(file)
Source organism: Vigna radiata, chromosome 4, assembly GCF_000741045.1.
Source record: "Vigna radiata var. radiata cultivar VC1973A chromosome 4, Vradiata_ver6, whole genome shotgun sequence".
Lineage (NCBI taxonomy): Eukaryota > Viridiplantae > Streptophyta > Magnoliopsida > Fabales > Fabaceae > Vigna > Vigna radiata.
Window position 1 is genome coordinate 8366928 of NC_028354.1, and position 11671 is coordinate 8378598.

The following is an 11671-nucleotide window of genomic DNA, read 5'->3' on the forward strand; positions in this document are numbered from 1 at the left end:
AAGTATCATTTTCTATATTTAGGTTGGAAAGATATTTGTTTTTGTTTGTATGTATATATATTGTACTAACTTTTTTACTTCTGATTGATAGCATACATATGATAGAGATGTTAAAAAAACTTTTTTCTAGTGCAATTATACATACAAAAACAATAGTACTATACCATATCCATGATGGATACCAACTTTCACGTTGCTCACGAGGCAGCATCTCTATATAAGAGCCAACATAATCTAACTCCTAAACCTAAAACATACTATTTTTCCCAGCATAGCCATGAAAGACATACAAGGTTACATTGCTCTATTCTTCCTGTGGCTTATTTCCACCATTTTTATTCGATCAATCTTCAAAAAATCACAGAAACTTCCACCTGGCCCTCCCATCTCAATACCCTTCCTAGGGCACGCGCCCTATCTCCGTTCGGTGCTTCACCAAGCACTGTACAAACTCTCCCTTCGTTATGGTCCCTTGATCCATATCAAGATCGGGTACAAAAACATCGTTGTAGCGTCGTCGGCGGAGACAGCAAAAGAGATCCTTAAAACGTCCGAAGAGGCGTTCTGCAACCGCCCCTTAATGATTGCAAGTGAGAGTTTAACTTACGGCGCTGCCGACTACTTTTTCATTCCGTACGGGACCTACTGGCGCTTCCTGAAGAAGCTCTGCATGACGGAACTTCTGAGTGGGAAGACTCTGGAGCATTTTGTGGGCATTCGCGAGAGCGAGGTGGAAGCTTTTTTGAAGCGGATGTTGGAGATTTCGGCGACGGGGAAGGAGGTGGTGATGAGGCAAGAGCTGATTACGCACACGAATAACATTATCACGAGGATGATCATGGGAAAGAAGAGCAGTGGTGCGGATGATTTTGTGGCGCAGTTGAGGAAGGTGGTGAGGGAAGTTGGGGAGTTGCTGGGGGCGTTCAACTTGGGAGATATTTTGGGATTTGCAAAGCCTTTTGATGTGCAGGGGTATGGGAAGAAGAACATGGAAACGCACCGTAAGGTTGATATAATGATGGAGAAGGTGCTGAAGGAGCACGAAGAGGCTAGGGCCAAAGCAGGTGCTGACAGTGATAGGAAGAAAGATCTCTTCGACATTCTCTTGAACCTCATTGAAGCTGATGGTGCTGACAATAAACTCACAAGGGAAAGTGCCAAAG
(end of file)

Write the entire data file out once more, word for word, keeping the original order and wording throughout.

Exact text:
Source organism: Vigna radiata, chromosome 4, assembly GCF_000741045.1.
Source record: "Vigna radiata var. radiata cultivar VC1973A chromosome 4, Vradiata_ver6, whole genome shotgun sequence".
Lineage (NCBI taxonomy): Eukaryota > Viridiplantae > Streptophyta > Magnoliopsida > Fabales > Fabaceae > Vigna > Vigna radiata.
Window position 1 is genome coordinate 8366928 of NC_028354.1, and position 11671 is coordinate 8378598.

The following is an 11671-nucleotide window of genomic DNA, read 5'->3' on the forward strand; positions in this document are numbered from 1 at the left end:
AAGTATCATTTTCTATATTTAGGTTGGAAAGATATTTGTTTTTGTTTGTATGTATATATATTGTACTAACTTTTTTACTTCTGATTGATAGCATACATATGATAGAGATGTTAAAAAAACTTTTTTCTAGTGCAATTATACATACAAAAACAATAGTACTATACCATATCCATGATGGATACCAACTTTCACGTTGCTCACGAGGCAGCATCTCTATATAAGAGCCAACATAATCTAACTCCTAAACCTAAAACATACTATTTTTCCCAGCATAGCCATGAAAGACATACAAGGTTACATTGCTCTATTCTTCCTGTGGCTTATTTCCACCATTTTTATTCGATCAATCTTCAAAAAATCACAGAAACTTCCACCTGGCCCTCCCATCTCAATACCCTTCCTAGGGCACGCGCCCTATCTCCGTTCGGTGCTTCACCAAGCACTGTACAAACTCTCCCTTCGTTATGGTCCCTTGATCCATATCAAGATCGGGTACAAAAACATCGTTGTAGCGTCGTCGGCGGAGACAGCAAAAGAGATCCTTAAAACGTCCGAAGAGGCGTTCTGCAACCGCCCCTTAATGATTGCAAGTGAGAGTTTAACTTACGGCGCTGCCGACTACTTTTTCATTCCGTACGGGACCTACTGGCGCTTCCTGAAGAAGCTCTGCATGACGGAACTTCTGAGTGGGAAGACTCTGGAGCATTTTGTGGGCATTCGCGAGAGCGAGGTGGAAGCTTTTTTGAAGCGGATGTTGGAGATTTCGGCGACGGGGAAGGAGGTGGTGATGAGGCAAGAGCTGATTACGCACACGAATAACATTATCACGAGGATGATCATGGGAAAGAAGAGCAGTGGTGCGGATGATTTTGTGGCGCAGTTGAGGAAGGTGGTGAGGGAAGTTGGGGAGTTGCTGGGGGCGTTCAACTTGGGAGATATTTTGGGATTTGCAAAGCCTTTTGATGTGCAGGGGTATGGGAAGAAGAACATGGAAACGCACCGTAAGGTTGATATAATGATGGAGAAGGTGCTGAAGGAGCACGAAGAGGCTAGGGCCAAAGCAGGTGCTGACAGTGATAGGAAGAAAGATCTCTTCGACATTCTCTTGAACCTCATTGAAGCTGATGGTGCTGACAATAAACTCACAAGGGAAAGTGCCAAAG